Notebook: Reshuffled Rankings

In our weekly Notebook feature, the national team explores creative and broad topics from the grassroots hoops realm.

Musical Chairs In Effect

Three highly touted prospects recently reclassified from the 2016 class to 2015, and when that happens adjustments need to be made to the top 100.

LaGerald Vick (pictured above), who recently committed to Kansas, has slotted the highest at No. 37 overall in the 2015 class. The Memphis (Tenn.) Douglass standout is a 6-foot-4 guard with impressive athleticism and shooting ability.

With the addition of Vick, Kansas’ 2015 recruiting class moves from outside the top 10 up to No. 9. Vick joined Cheick Diallo and Carlton Bragg to make up their 2015 class.

Meanwhile, Owensboro (Ky.) High standout Aric Holman also recently opted to go to school and become eligible for the 2015-16 season. Holman committed to Mississippi State and with his placement at No. 71 in the 2015 top 100, the Bulldogs now have three top 100 prospects in 2015.

Ben Howland’s first recruiting class ranks No. 13 in the 2015 team rankings. Holman joins five-star guard Malik Newman, fellow four-star guard Quinndary Weatherspoon and Joseph Strugg in an outstanding class.

Nick Marshall also recently opted to go to the 2015 class and landed just outside the top 100, but as a four-star prospect.

While there have been rumors regarding a number of players still thinking about reclassifying to 2015, the two we are paying closest attention to are Jamal Murray, who ranks No. 12 in 2016, and Maverick Rowan, who currently ranks No. 27 in the rising senior class.

— Evan Daniels

Dorn gives Wolfpack late lift

Although the time has long since passed when fans had their minds fixed on Class of 2015 recruiting, NC State reeled in an impressive transfer this week who should pay handsome dividends for the Wolfpack.

Torin Dorn Jr., who captured Conference USA freshman of the year honors this past season at Charlotte, has enrolled with Mark Gottfried’s program and, after sitting out the 2015-16 campaign, becomes eligible as a sophomore the following year.

Dorn is a versatile wing player who averaged 12 points per game as a freshman to lead the 49ers in scoring, despite starting only half the team’s games. He shot over 50 percent from the floor and 34 percent on threes, very solid marks for a rookie.

Incidentally, Dorn is the son of Torin Dorn Sr. — who played football at archrival UNC and ultimately in the NFL as a cornerback. Even more incidentally, Dorn Sr. was a collegiate teammate of quarterback Mark Maye, whose son Luke also chose a basketball path and will be a freshman with the Tar Heels this season.

Dorn’s addition to NCSU’s program is more significant than the relatively muted news it generated would illustrate. He’s a fine athlete with strength, skill and a confident, economical playing style that should endear him to the Wolfpack coaching staff.

Moreover, at the final Dave Telep Carolina Challenge, in 2013, Dorn’s enthusiastic and vocal play compelled one of the event’s coaches to inform me that, “He’s the best leader I’ve ever coached at a camp.”

Dorn also considered Miami and others prior to choosing the Wolfpack.

— Rob Harrington

New Mexico looking to reel in legacy

Three-star wing Damien Jefferson is one of the hardest playing players in the country. He is also a legacy to the University of New Mexico, and now the Lobos are working hard to land his commitment.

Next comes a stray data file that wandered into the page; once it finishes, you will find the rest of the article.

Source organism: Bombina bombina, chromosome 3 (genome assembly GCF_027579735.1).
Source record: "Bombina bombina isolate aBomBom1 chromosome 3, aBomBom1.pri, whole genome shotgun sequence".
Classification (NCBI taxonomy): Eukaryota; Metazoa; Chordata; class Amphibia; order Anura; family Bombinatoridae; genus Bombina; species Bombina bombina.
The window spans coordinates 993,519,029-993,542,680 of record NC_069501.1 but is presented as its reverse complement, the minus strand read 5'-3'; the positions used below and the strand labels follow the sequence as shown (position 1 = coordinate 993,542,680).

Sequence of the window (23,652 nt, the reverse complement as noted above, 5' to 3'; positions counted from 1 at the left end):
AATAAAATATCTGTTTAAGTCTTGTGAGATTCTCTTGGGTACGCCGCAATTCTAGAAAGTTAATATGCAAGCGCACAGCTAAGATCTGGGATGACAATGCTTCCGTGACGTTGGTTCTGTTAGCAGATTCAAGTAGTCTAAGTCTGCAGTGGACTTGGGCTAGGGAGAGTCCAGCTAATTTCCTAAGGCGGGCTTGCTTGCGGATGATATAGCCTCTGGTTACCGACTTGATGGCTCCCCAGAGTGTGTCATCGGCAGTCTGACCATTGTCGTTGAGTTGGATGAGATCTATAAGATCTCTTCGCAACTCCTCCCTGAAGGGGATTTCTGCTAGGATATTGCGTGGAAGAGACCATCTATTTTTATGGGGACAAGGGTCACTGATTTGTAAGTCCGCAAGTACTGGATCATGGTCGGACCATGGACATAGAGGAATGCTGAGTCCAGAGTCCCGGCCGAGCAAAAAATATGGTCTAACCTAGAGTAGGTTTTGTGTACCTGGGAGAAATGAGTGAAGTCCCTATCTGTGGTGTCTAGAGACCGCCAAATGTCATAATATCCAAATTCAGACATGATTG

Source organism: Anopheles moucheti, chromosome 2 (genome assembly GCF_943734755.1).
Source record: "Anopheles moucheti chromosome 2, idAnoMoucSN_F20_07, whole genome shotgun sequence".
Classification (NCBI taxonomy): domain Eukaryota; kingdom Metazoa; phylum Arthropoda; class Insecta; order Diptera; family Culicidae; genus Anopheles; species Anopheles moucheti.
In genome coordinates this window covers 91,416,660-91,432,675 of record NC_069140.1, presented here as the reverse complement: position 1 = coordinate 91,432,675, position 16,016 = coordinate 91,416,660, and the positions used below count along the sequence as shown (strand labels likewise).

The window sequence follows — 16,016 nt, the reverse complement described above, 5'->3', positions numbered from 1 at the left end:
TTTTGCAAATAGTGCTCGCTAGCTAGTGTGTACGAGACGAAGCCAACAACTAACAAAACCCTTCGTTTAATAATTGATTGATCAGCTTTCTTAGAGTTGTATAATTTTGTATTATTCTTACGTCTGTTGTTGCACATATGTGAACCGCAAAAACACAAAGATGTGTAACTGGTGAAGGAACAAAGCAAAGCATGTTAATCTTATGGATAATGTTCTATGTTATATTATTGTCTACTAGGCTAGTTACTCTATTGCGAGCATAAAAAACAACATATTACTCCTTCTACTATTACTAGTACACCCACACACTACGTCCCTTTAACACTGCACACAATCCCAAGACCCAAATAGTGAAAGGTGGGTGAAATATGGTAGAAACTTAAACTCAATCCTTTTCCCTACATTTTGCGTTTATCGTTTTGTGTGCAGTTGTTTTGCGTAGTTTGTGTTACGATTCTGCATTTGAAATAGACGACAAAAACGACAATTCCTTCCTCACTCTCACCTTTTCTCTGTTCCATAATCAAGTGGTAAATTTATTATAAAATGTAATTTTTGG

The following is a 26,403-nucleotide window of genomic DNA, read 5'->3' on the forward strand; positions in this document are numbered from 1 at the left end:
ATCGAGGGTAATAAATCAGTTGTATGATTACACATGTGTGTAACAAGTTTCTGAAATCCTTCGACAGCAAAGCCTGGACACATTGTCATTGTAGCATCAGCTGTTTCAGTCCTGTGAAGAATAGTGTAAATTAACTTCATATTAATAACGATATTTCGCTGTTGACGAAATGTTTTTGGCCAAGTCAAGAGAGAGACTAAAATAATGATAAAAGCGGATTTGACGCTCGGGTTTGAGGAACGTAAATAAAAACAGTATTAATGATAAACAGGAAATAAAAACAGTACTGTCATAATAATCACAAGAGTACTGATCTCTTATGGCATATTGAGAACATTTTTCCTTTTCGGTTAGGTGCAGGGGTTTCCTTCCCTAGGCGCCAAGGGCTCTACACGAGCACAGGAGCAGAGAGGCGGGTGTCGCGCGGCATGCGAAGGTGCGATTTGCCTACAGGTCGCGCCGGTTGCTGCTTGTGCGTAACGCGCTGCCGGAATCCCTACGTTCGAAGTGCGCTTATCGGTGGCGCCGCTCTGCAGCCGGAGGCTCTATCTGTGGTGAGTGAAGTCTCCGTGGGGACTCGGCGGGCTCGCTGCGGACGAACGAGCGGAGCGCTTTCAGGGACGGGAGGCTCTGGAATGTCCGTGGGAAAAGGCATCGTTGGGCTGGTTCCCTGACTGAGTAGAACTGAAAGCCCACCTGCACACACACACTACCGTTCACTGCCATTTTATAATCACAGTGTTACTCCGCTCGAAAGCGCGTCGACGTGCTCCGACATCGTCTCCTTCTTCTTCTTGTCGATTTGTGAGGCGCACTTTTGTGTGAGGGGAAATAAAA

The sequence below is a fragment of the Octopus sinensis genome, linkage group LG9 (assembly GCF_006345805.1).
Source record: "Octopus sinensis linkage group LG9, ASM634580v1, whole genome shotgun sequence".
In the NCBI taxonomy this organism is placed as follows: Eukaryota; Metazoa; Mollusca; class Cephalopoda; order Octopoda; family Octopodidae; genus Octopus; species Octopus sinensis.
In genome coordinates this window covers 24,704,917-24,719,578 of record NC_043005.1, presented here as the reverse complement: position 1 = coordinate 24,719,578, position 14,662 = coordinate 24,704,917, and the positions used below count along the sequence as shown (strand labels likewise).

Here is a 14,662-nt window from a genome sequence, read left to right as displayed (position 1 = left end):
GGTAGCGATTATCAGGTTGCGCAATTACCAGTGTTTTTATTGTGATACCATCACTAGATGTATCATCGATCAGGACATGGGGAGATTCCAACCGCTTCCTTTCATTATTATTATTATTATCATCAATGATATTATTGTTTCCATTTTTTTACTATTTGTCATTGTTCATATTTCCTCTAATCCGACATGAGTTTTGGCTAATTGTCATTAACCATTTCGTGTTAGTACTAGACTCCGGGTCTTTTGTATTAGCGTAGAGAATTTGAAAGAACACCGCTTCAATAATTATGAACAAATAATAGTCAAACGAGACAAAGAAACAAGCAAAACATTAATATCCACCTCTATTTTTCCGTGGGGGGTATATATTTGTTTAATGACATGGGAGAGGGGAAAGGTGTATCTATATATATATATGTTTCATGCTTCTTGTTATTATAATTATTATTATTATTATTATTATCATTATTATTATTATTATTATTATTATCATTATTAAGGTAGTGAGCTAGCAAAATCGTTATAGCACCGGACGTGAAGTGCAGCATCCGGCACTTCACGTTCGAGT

About New Mexico, Jefferson recently told Scout, "My dad tells me all the time that he wants me to go there, but at the same time he says it isn't about him, it is about me. They have a good program, and my dad tells me all about it, so that is good."

Jefferson also has an offer from Ball State to go along with a lot of interest from high-major programs in the Midwest. This would be the exact type of player New Mexico needs, and it will be interesting to see if they can bring in a legacy recruit to the program.

— Brian Snow

Jackson recruitment could take turn

Given its advantage with both local and LDS prospects, not many elite programs will typically battle BYU for kids in Utah.

When 6-foot-3, 185-pound 2016 Highland (Utah) Lone Peak combo guard Frank Jackson decommitted from his early commitment to the Cougars, it created a rare scenario where that changed, even though Jackson was still considering BYU and planning on taking a two-year mission out of high school.

Recruiting players and knowing you're not going to have them for a few years after they sign is normal practice at BYU, but going after a 2016 prospect who will essentially be in the 2018 class was a new scenario for many of the coaches involved.

However, according to several sources close to the recruitment, there is a growing sentiment that at the end of the day, Jackson may not actually take his mission after high school, even though it's not something that is expected to be finalized and publicized until after the summer.

Should Jackson not take his mission, it would only increase the value of Scout's 11th ranked 2016 prospect to those recruiting him given the fact that they would get him two years sooner than previously expected.

The belief is that Stanford and Duke are the teams to beat, although Utah, UCLA, BYU and Arizona are amongst those still in the mix.

— Josh Gershon

Evan Daniels, Brian Snow, Josh Gershon and Rob Harrington contributed to this article

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